Jacksonville, US is preparing
Few people have ever ridden in an autonomous automobile, but most of us have at some point ridden in a fully-automated transit vehicle. ‘People movers’, as these grade-separated networks are known, are commonly found at airports, theme parks and a number of downtown districts. The Jacksonville Skyway, an extensive downtown people mover system which opened in 1989, carries more than 1 million people per year along a 2.5-mile, 8-station network
Unlike today’s autonomous vehicles which combine advanced sensors and image processing (so-called ‘machine vision’), these older systems simply followed fixed tracks or radio beacons. But as Jacksonville contemplates the future of its aging people mover (4 of 10 trains are out of service because replacement parts are no longer being made), and the need to expand its reach to connect to existing transit and under-served neighborhoods, the city’s transportation authority believes “[t]his can be achieved by utilizing investment in the existing elevated Skyway, expanding the area it serves, and employing autonomous transit technology.”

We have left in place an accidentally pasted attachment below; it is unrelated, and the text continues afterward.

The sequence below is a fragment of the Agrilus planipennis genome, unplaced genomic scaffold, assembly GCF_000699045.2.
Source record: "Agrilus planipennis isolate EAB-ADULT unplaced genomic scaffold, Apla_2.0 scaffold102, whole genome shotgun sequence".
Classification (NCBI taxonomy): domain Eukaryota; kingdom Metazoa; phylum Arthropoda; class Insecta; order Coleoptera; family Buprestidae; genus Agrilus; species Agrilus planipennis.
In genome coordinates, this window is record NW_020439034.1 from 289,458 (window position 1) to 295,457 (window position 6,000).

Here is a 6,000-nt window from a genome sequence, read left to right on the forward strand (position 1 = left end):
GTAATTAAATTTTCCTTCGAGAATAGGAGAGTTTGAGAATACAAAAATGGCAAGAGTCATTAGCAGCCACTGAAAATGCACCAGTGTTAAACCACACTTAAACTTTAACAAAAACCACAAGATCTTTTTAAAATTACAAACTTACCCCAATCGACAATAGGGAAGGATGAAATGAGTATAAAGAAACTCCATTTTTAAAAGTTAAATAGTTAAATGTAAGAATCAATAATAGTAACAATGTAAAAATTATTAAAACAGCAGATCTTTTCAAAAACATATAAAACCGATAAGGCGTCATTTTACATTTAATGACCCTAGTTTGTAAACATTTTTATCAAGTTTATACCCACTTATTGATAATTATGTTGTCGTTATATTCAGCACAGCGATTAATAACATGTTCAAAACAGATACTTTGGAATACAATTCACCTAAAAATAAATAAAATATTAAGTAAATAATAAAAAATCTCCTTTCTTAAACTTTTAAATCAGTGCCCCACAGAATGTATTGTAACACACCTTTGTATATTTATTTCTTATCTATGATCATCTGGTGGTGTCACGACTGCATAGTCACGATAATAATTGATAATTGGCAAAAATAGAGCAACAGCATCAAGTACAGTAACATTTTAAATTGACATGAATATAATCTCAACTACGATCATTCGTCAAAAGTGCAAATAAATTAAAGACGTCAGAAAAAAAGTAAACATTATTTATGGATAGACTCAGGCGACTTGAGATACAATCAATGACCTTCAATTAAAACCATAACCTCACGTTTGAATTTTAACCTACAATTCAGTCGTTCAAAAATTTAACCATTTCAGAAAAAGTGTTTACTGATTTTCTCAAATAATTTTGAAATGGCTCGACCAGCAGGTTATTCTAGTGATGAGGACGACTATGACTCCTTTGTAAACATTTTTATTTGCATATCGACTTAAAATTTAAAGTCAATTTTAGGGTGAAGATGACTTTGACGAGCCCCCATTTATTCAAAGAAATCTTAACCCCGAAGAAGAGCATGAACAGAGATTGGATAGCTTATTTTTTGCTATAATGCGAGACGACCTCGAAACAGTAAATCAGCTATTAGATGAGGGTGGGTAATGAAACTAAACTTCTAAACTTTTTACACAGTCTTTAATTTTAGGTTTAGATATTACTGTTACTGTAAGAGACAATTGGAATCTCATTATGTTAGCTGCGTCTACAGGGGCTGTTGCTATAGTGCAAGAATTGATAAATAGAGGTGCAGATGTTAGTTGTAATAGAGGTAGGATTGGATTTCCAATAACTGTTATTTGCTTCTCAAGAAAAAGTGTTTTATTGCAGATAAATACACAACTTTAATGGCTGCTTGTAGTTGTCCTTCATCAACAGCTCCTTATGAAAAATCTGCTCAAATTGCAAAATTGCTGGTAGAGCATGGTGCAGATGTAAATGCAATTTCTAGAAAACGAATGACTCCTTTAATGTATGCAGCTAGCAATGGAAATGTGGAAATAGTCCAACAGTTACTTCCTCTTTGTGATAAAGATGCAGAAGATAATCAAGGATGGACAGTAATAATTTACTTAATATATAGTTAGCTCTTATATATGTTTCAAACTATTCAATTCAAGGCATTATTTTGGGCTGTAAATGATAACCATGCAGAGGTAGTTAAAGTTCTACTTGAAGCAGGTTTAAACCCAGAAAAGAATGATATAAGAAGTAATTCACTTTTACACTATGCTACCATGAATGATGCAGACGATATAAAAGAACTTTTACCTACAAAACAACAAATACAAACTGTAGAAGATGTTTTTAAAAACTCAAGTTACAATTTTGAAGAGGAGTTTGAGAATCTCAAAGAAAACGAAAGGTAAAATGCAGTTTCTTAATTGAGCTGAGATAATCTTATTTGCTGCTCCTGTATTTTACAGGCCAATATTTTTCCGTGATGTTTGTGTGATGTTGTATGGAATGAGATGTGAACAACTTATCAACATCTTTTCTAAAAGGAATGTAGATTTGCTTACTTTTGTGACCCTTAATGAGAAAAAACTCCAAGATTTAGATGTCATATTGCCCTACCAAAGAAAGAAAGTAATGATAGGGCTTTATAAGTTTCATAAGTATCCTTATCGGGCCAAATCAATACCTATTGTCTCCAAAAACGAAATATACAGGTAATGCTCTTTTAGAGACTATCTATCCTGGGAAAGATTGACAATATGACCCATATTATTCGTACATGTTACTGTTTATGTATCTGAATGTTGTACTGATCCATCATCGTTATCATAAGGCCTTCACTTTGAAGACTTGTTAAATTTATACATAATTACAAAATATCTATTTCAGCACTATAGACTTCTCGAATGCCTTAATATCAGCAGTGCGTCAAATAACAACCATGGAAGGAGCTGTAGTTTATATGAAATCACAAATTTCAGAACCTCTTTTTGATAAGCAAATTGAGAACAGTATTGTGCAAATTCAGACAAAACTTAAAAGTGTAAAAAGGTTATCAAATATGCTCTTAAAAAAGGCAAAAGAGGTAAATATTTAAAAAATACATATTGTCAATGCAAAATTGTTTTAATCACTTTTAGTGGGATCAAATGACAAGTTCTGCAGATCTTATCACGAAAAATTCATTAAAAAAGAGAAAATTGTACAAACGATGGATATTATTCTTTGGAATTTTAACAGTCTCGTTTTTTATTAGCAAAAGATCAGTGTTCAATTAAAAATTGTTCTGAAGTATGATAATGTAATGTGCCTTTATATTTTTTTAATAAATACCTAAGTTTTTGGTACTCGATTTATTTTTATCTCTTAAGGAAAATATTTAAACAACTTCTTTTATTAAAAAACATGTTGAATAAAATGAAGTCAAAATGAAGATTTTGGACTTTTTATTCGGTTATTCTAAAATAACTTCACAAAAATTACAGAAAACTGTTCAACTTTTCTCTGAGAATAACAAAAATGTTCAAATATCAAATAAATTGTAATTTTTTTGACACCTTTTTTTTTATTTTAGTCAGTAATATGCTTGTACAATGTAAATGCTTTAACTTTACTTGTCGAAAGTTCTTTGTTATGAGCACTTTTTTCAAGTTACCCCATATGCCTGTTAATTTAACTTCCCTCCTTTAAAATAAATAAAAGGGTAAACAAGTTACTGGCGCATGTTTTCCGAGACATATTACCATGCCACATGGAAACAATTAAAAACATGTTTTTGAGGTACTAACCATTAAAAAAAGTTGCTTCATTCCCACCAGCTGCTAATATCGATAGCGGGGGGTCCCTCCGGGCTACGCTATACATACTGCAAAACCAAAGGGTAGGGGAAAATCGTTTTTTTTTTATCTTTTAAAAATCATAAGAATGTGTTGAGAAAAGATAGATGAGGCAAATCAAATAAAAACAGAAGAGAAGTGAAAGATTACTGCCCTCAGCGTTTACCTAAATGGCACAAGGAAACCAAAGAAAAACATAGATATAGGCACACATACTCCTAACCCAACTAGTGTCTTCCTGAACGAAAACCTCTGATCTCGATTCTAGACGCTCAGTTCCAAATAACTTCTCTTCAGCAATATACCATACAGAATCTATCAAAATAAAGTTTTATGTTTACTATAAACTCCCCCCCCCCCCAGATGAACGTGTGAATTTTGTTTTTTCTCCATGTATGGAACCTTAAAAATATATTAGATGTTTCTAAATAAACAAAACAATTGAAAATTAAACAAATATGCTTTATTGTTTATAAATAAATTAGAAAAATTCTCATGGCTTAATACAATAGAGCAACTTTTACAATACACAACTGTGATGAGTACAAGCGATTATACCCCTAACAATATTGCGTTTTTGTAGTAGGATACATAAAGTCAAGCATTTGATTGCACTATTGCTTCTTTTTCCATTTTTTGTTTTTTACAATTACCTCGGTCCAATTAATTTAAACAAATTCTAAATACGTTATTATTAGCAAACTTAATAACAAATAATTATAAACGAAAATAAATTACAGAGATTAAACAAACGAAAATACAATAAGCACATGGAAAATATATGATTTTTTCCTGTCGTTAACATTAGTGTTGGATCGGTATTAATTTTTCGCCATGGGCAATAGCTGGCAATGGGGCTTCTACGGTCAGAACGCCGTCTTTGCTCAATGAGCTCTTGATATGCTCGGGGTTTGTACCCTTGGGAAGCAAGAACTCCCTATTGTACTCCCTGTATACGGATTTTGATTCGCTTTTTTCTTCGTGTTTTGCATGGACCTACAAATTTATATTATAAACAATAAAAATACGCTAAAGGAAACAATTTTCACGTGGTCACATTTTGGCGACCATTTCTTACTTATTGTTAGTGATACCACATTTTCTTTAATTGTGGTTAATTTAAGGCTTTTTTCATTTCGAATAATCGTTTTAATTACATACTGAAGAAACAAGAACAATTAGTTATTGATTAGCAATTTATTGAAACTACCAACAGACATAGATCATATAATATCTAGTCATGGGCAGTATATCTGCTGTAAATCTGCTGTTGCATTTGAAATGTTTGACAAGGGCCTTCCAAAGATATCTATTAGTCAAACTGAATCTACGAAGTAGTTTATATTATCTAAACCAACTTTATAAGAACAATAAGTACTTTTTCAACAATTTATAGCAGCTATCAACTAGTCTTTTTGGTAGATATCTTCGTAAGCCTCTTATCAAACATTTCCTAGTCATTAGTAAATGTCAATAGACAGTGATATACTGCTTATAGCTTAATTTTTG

The Ultimate Urban Circulator (U2C) project, which is in early planning stages, calls for converting the existing elevated Skyway lines to a driverless shuttle guideway. This would allow for individual or virtually linked trains of vehicles to provide demand-responsive service. The JTA anticipates 50 percent reductions in construction costs for AV-based network extensions (75 percent where tracks can be run at surface level), and 25 percent reductions in operating costs). In February 2017, JTA’s board adopted the AV approach and greenlighted the next step of project development.
2017-12-20: Jacksonville Transport Authority begins two-year public trial of driverless shuttles in the Brooklyn neighborhood in preparation for eventual retirement of Skyway trains in four to five years. Link